Fertility rates currently average 2.07 across the Asian countries, fractionally below the level that ensures population replacement, but well above the OECD average of 1.68 (Table 3.1). The trend to fewer children has been going on since the late 1950s, but stopped around the turn of century on average. The fall in fertility rates reflected changes in individuals’ lifestyle preferences, in family formation, and in the constraints of everyday living, such as those driven by labour market insecurity, difficulties in finding suitable housing and unaffordable childcare.

Another effect might come from changes in women’s aspiration regarding partnership and childbearing norms, especially in countries such as Japan and Korea where there is a strong link between marriage and maternity. However, the childbearing patterns of unmarried men and women have also changed. For example, half or more of births now occur outside of marriage in France. The average proportion of births outside marriage in OECD countries is now one-third of the total.

Since 2000, the fertility rate has fallen by 0.66 on average across the Asian economies with only China and Hong Kong (China) showing slight increases over the last 20 years. Across the OECD there was only a decline of 0.07 but the starting point was at a much lower level.

This recent decrease in fertility rates is forecasted to continue in all the Asian economies, with the exception of Singapore which will see an increase from 1.00 to 1.19 between 2020 and 2040. By 2040 the average across all economies will be 1.73, well below the replacement rate of 2.1. For the OECD the average will decline to 1.61 by 2040, with a low of 1.08 in Korea, and only France among the countries listed being above 1.7.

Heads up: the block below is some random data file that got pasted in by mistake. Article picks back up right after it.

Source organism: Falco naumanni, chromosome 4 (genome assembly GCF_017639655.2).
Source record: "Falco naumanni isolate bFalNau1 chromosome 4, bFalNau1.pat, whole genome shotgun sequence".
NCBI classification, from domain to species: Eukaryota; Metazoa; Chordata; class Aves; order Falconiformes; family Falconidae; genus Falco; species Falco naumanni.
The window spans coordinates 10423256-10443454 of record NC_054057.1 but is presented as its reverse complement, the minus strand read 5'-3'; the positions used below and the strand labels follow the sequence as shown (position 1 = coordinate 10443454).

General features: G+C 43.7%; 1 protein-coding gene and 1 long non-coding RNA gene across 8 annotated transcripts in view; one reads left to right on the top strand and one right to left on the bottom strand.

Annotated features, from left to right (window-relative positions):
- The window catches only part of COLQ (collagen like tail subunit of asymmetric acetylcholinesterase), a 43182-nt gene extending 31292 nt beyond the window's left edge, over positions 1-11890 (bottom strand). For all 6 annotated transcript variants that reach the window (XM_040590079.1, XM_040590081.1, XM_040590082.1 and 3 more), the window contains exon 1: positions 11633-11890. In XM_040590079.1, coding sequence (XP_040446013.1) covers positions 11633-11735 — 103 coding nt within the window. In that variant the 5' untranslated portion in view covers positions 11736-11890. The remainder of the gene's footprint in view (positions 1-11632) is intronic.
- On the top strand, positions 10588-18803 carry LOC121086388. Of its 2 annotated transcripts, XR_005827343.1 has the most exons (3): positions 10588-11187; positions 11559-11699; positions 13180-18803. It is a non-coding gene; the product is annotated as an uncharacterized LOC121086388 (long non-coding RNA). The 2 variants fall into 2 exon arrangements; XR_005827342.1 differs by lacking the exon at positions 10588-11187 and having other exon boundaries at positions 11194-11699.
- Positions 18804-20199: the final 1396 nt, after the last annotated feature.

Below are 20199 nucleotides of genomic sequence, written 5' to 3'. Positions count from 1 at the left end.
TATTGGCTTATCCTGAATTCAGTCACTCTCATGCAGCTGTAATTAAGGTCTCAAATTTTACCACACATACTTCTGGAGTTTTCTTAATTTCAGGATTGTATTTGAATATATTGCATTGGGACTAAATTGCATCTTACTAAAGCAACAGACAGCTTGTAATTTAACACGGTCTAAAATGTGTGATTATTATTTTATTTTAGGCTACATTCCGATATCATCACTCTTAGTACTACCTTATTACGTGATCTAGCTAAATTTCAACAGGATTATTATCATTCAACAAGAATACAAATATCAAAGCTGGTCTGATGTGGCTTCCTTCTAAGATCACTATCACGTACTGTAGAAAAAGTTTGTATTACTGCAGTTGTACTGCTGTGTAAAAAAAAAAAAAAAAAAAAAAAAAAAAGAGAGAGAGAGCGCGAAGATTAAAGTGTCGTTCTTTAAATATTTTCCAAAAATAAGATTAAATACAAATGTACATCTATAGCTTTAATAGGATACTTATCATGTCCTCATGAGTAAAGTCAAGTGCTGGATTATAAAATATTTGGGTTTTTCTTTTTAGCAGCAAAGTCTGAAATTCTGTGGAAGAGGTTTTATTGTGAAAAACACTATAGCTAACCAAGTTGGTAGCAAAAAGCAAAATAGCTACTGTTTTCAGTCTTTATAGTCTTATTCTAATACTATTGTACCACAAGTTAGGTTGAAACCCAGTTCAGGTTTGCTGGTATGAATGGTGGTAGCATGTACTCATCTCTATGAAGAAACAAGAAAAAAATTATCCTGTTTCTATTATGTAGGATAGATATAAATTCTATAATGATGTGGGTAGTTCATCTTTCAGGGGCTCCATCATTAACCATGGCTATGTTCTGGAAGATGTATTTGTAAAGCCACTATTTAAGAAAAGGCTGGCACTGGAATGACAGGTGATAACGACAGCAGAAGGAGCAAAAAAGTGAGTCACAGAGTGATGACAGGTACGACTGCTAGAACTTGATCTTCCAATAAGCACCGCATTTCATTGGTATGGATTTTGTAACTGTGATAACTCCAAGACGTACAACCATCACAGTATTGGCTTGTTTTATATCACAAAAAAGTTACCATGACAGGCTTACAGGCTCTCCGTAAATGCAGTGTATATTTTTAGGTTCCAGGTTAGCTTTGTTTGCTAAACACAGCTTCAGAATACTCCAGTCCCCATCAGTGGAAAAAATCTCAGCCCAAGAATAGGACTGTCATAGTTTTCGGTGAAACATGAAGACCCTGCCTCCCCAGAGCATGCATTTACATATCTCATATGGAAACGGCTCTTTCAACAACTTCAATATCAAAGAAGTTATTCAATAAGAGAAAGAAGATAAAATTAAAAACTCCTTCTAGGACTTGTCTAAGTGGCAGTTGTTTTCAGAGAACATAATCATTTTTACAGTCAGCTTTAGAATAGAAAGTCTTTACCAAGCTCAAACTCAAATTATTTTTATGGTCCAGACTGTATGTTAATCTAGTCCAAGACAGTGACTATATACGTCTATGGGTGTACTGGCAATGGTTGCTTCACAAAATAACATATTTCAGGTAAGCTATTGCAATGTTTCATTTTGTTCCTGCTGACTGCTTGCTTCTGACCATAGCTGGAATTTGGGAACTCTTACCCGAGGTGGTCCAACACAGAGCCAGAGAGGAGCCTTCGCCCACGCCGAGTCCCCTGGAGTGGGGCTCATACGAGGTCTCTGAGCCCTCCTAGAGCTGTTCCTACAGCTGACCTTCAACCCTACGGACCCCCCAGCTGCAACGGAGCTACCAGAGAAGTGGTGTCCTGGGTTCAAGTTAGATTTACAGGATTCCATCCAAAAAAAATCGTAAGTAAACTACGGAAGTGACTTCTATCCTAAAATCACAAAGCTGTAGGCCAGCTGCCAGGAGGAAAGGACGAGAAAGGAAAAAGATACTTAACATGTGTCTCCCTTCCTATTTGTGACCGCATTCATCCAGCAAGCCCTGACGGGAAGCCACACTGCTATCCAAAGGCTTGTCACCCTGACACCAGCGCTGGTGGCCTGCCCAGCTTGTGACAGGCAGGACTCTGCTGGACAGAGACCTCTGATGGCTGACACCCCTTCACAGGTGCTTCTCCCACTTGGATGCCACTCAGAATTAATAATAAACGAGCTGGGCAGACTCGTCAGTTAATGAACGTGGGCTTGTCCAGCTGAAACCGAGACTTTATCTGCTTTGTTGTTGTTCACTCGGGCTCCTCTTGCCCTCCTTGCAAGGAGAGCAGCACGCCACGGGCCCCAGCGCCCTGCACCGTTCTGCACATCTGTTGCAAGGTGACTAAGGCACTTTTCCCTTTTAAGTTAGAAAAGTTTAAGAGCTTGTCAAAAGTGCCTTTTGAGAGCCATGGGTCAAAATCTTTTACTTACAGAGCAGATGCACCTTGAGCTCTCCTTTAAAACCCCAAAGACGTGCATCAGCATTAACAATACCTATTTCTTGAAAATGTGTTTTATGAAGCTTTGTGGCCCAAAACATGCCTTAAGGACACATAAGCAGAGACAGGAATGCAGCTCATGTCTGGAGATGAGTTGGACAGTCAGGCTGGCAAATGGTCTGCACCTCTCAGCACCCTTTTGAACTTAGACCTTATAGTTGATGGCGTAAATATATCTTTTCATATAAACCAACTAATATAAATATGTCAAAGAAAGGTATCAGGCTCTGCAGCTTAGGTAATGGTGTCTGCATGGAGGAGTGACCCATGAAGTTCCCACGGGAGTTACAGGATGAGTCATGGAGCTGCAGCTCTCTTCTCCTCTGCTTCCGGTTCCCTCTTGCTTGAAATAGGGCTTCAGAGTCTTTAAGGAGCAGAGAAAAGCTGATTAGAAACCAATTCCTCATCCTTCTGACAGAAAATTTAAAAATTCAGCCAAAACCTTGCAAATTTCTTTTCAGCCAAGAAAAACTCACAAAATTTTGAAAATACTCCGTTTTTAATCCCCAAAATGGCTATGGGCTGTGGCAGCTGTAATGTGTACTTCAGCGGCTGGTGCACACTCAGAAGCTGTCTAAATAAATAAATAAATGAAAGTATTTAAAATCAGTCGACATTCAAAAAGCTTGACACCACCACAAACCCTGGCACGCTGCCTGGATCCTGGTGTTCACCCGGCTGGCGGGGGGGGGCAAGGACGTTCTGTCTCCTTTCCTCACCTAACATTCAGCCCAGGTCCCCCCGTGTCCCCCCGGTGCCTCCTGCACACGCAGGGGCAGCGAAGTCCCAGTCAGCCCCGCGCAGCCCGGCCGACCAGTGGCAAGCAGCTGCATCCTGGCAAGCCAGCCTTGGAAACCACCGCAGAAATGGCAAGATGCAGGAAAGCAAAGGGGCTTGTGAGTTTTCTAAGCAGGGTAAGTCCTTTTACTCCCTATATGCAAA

However, forecast uncertainty is considerable, with the 20th percentile of probabilistic projections for the Asian economies average at only 1.18 and the 80th percentile above the replacement rate at 2.18 for 2060, with the 50th percentile at 1.66 (Figure 3.1). The OECD average is 1.62 with the 20th percentile at 1.12 and the 80th percentile at 2.13, just above the replacement rate.

Low fertility rates have wider social and economic consequences. The old-age to working-age ratio will increase sharply placing additional burdens on the working-age population to finance pay-as-you-go pensions and health care for older people. Moreover, the workforce will also age over time and so might be less adaptable to technological change.

The total fertility rate is the number of children that would be born to each woman if she were to live to the end of her child-bearing years and if the likelihood of her giving birth to children at each age was the currently prevailing age-specific fertility rate. It is generally computed by summing up the age-specific fertility rates defined over a five-year interval. A total fertility rate of 2.1 children per women – the replacement level – broadly ensures a stable population size, on the assumptions of no migration flows and unchanged mortality rates.

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